Yes. But for now just keep in mind that in theory decoder could add several bytes of garbage at the end.
    I just don't know what original decoder does in this case, there's probably no problem at all.

    > As for the de-coder, should I re-run it on the binary?

    No, the output is the same for the original binary.
    Previous version of decoder just adds garbage at the end of files unpacked from output of my encoder.

    > Ghidra imports the binary

    Btw, ghidra has import/export plugins for Ida, so you can use both for analysis.
    Thanks for the tip on Ghidra. It does a good job, I just need to manually mark most things, but once I do that, barring a few instructions, it disassembles (and decompiles!) quite well.

    I compiled both of your programs on my Linux box and they work well, thank you!

    I ran dhex on the original compressed and on a version that was decompressed and then re-compressed. They seem to diverge quite quickly. I don't know any theory going on here, but can the following work?

    I take the original code and decompress, make some changes, re-compress and then the original boot code loads it and decompresses it.

    I will be able to try this for real hopefully within the next couple weeks. I have a 2nd machine coming and I just need to solder on a debug header, map the pins, and get the software going. I want to have that working before I attempt trying any new changes. I'll start with something easy like changing a string. I just don't want to brick an $800 machine and not be able to recover.

  27. #21
    Administrator Shelwien's Avatar
    Join Date
    May 2008
    Location
    Kharkov, Ukraine
    Posts
    3,982
    Thanks
    298
    Thanked 1,309 Times in 745 Posts
    > I ran dhex on the original compressed and on a version that was decompressed and then re-compressed.
    > They seem to diverge quite quickly.

    LZ compression works by replacing repeated strings with references
    ({12-bit position;4-bit length} in LZ98 case).
    Problem is, there're multiple equally correct representations for the same data -
    for example, we can choose to not use string references ("matches") at all,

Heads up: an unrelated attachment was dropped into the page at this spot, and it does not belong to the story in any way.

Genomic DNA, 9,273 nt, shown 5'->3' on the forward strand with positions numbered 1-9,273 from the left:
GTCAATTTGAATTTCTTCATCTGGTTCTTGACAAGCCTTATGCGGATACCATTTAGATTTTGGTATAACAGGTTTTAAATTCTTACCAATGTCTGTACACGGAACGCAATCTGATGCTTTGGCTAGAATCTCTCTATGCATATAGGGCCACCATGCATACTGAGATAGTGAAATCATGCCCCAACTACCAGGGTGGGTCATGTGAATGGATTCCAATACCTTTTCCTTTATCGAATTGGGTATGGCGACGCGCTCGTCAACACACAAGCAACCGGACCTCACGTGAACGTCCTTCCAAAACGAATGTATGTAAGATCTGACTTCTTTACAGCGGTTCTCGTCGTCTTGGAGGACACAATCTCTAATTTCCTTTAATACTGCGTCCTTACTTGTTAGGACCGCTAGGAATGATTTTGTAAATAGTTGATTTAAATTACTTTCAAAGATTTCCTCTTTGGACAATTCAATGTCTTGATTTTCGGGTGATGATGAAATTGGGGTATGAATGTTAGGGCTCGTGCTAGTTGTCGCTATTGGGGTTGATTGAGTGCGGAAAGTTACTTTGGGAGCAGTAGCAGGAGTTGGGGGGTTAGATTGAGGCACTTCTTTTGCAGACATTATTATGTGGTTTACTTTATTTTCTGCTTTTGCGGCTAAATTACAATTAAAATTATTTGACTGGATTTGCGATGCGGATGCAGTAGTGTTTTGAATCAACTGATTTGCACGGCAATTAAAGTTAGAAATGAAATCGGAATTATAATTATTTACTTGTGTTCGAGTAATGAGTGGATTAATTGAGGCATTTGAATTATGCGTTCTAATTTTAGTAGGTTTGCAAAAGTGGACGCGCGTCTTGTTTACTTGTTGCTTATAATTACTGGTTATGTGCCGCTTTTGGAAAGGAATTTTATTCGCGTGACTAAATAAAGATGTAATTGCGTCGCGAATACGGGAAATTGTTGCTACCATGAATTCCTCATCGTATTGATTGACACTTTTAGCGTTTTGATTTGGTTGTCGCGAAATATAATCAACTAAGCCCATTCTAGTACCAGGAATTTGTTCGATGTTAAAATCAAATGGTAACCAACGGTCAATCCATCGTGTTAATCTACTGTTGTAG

or we can use any of multiple previous instances of the same string
    as reference (only match position would be different).

    Also, LZ matchfinding is usually implemented with some type of hashtable,
    so precisely reproducing the same compression can be hard.

    > I take the original code and decompress, make some changes,
    > re-compress and then the original boot code loads it and decompresses it.

    That's the only thing we can do really - test and change something if it doesn't work.
    Well, unless the encoder function is also there somewhere.
    For example, in the LZ98 header, there's a suspicious binary field "00 01 00 00".
    Could anything special happen after decoding 64k of data?

    > I'll start with something easy like changing a string.

    Good luck! :)

  28. #22
    Member
    Join Date
    Jul 2019
    Location
    USA
    Posts
    23
    Thanks
    8
    Thanked 1 Time in 1 Post
    Quote Originally Posted by Shelwien View Post
    > I ran dhex on the original compressed and on a version that was decompressed and then re-compressed.
    > They seem to diverge quite quickly.

    LZ compression works by replacing repeated strings with references
    ({12-bit position;4-bit length} in LZ98 case).
    Problem is, there're multiple equally correct representations for the same data -
    for example, we can choose to not use string references ("matches") at all,
    or we can use any of multiple previous instances of the same string
    as reference (only match position would be different).

    Also, LZ matchfinding is usually implemented with some type of hashtable,
    so precisely reproducing the same compression can be hard.
    That makes total sense to me.

    Quote Originally Posted by Shelwien View Post
    > I take the original code and decompress, make some changes,
    > re-compress and then the original boot code loads it and decompresses it.

    That's the only thing we can do really - test and change something if it doesn't work.
    Well, unless the encoder function is also there somewhere.
    For example, in the LZ98 header, there's a suspicious binary field "00 01 00 00".
    Could anything special happen after decoding 64k of data?
    Good points. I'm wondering what I could do to add some clarity once I can test the newly compressed binary. If it fails, would having a memory dump of the unpacked blob help?

    One thing I hadn't mentioned, and this may be an option. I can possibly just change the boot program to not bother with compression or use something else (simpler). I really didn't want to modify the boot program (and I'm not really sure I can yet). But this may be an option if for some reason a compressor that works can't be created due to the lack of info.

    Quote Originally Posted by Shelwien View Post
    > I'll start with something easy like changing a string.

    Good luck!
    thanks! I'll report back once I have more to share. Thanks again for all of your help, very appreciated!

  29. #23